Diindolylmethane DIM supplement pill research, studies regarding cancer prevention or treatment, dosage and safety, side effects, 100 mg and 300 mg dosage

Diindolylmethane is a natural substance formed during the breakdown of glucobrassicin present in food plants of the Brassica genus. The Brassica genus includes cabbage, broccoli, Brussels sprouts, cauliflower and kale.
Epidemiological studies have shown that a diet rich in fruits and cruciferous vegetables is associated with a lower risk of cancer. Indole-3-carbinol (I3C) and its dimeric product 3,3′-diindolylmethane (DIM) have been shown to exhibit anti-tumor activity both in vitro and in vivo.

Benefits and uses
3,3′-Diindolylmethane is a compound derived from the digestion of indole-3-carbinol, found in Brassica vegetables. It has anti cancer benefits in lab studies but, as of May 2010, no human studies with this supplement could be found in terms of its use in prevention or treatment of various forms of cancer.

DIM supplement products
There are dozens of DIM supplements on the market, some of these include:

DIM blend complex 100 mg (Providing 25 mg of Diindolylmethane)
Diindolylmethane 100 mg
DIM 200 mg
BioResponse DIM 300 mg (A patented complex), starch, diindolylmethane, vitamin E (as d-alpha tocopheryl succinate), soy phosphatidyl choline, silica.

Purchase DIM Diindolylmethane pills, 100 mg, 60 Tablets

In animal and in-vitro studies. DIM has been shown to lead to the preferential formation of estrogen, and cervical tissues. This unique property sets it apart from other plant nutrients. Source Naturals DIM is combined with phosphatidyl choline, vitamin E and bioperine for enhanced absorption.

Purchase DIM pills, tablets – Diindolylmethane pills, or get a free newsletter on the topic of alternative medicine

Single-dose pharmacokinetics and tolerability of absorption-enhanced 3,3′-diindolylmethane in healthy subjects.
Cancer Epidemiol Biomarkers Prev. 2008. Departments of Pharmacology, Toxicology, and Therapeutics, University of Kansas Medical Center, Kansas City, KS, USA.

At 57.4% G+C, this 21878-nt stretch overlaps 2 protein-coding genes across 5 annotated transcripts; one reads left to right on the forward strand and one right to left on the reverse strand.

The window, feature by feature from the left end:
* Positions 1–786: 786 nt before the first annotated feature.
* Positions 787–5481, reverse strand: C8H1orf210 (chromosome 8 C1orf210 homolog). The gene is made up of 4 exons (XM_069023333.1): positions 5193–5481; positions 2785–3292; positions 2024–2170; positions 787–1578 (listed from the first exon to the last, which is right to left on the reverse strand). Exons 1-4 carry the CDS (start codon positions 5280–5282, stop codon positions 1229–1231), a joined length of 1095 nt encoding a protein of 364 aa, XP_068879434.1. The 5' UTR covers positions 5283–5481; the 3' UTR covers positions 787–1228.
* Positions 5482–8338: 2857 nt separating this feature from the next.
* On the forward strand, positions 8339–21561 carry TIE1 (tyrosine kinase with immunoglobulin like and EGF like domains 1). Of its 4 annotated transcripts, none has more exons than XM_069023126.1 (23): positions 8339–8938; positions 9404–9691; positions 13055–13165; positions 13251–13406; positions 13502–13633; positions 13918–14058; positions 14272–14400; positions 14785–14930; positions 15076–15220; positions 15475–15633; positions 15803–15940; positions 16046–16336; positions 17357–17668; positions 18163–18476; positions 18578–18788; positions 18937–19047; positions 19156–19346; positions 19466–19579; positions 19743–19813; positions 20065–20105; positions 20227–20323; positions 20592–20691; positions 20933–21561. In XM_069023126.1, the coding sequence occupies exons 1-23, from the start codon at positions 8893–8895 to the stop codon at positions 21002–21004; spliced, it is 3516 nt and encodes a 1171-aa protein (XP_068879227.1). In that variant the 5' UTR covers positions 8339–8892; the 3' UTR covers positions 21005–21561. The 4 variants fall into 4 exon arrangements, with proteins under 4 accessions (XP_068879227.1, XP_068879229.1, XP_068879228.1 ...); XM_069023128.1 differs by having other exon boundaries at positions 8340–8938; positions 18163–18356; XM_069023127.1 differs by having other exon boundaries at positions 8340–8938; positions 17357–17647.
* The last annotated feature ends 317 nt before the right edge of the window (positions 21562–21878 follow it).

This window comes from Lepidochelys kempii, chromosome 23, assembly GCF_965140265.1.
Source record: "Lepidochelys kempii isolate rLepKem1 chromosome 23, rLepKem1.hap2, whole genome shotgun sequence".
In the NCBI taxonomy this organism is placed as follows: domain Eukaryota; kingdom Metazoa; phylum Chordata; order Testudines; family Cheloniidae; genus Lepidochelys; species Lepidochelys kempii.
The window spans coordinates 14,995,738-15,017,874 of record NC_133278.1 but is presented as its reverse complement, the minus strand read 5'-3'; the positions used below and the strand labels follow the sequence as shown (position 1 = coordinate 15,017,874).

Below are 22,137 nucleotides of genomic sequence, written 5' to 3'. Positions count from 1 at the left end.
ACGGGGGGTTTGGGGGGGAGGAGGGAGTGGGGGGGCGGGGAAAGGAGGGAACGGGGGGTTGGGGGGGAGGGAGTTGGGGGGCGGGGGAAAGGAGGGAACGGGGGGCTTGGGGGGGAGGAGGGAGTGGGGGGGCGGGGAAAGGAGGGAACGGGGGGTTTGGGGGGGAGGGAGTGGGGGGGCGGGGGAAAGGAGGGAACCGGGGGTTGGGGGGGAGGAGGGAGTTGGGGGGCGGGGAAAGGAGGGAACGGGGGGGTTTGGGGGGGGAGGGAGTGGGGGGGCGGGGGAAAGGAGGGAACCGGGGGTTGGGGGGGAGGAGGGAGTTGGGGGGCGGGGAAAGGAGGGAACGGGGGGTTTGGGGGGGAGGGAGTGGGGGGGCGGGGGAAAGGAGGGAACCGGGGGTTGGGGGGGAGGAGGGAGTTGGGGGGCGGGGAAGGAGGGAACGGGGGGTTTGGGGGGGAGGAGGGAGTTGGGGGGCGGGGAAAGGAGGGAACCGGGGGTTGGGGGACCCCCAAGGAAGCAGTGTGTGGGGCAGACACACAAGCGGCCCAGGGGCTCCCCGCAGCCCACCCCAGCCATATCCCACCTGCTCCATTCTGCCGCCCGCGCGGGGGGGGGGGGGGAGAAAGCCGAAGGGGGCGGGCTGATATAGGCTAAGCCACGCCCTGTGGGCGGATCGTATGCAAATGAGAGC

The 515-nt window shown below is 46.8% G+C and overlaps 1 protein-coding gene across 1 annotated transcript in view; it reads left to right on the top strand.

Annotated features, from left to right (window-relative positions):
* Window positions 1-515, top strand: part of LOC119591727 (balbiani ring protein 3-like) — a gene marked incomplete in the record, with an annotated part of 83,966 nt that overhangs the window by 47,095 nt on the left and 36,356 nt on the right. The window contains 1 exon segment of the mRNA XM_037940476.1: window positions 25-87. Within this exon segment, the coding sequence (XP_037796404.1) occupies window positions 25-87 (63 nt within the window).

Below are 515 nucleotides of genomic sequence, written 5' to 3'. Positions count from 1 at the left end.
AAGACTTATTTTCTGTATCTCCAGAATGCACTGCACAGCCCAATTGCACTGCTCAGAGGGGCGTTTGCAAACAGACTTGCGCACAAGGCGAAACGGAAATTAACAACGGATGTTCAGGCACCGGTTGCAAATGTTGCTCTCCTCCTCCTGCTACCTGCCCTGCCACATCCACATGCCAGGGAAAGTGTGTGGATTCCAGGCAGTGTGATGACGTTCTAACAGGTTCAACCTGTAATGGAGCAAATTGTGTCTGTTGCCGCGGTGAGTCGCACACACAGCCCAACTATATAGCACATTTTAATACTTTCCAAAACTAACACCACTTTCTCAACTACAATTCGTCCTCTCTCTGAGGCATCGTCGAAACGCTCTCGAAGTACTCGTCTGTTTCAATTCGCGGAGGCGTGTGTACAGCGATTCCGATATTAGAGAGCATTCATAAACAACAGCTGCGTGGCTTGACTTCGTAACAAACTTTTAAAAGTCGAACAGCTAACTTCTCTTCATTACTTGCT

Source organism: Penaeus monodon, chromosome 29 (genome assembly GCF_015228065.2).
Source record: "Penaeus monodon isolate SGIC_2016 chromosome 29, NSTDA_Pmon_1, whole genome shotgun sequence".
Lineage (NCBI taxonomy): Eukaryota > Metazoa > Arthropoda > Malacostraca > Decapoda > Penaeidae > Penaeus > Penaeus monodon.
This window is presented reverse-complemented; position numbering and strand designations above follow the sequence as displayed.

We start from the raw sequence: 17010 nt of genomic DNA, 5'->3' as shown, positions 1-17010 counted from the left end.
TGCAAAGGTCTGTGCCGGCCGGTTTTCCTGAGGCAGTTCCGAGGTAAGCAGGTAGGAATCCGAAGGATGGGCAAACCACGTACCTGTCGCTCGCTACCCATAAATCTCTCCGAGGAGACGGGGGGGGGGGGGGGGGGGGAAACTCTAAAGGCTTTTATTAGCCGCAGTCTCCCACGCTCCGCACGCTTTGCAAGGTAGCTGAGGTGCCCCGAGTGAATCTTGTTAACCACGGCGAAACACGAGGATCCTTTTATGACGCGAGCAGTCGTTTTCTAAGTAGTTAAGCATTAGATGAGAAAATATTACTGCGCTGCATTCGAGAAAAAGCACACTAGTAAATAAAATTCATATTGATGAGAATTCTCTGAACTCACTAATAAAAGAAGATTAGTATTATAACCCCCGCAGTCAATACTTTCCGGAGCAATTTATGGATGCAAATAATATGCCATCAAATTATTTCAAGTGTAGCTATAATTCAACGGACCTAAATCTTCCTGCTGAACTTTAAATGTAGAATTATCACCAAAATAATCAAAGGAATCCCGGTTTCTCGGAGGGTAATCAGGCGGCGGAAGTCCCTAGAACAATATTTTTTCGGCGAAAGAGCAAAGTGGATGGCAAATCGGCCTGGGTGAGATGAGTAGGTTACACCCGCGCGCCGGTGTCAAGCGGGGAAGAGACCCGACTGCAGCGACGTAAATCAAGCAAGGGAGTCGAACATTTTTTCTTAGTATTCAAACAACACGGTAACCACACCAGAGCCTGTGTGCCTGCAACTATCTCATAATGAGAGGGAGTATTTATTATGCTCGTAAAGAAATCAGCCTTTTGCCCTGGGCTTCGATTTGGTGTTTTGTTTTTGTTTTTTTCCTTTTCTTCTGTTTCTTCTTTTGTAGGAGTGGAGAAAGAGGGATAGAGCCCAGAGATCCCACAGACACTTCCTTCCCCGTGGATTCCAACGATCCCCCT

We have completed a single ascending dose clinical study of the proposed chemopreventive agent diindolylmethane (DIM). The study agent was nutritional-grade, absorption-enhanced BioResponse 3,3′-diindolylmethane (BR-DIM). We determined the safety, tolerability, and pharmacokinetics of single doses of BR-DIM in drug-free, non-smoking, healthy men and women. Groups of four subjects were enrolled for each dose level. After randomization, one subject in each group received placebo whereas three received active BR-DIM. The doses administered were 50, 100, 150, 200, and 300 mg, with the 300-mg dose repeated in an additional group. No diindolylmethane related adverse effects were reported at doses up to 200 mg. At the 300-mg dose, one of six subjects reported mild nausea and headache and one also reported vomiting. Only the latter effect was judged as probably related to the study agent. Analysis of serial plasma samples showed that only one subject at the 50-mg dose had detectable concentrations of diindolylmethane. We conclude that BR-DIM is well tolerated at single doses of up to 200 mg, and that increasing the diindolylmethane dose to 300 mg did not result in an increase in C(max).

Single-dose and multiple-dose administration of indole-3-carbinol to women: pharmacokinetics based on 3,3′-diindolylmethane.
Cancer Epidemiol Biomarkers Prev. 2006. Department of Internal Medicien, University of Kansas Medical Center, MS, Kansas City, KS, USA.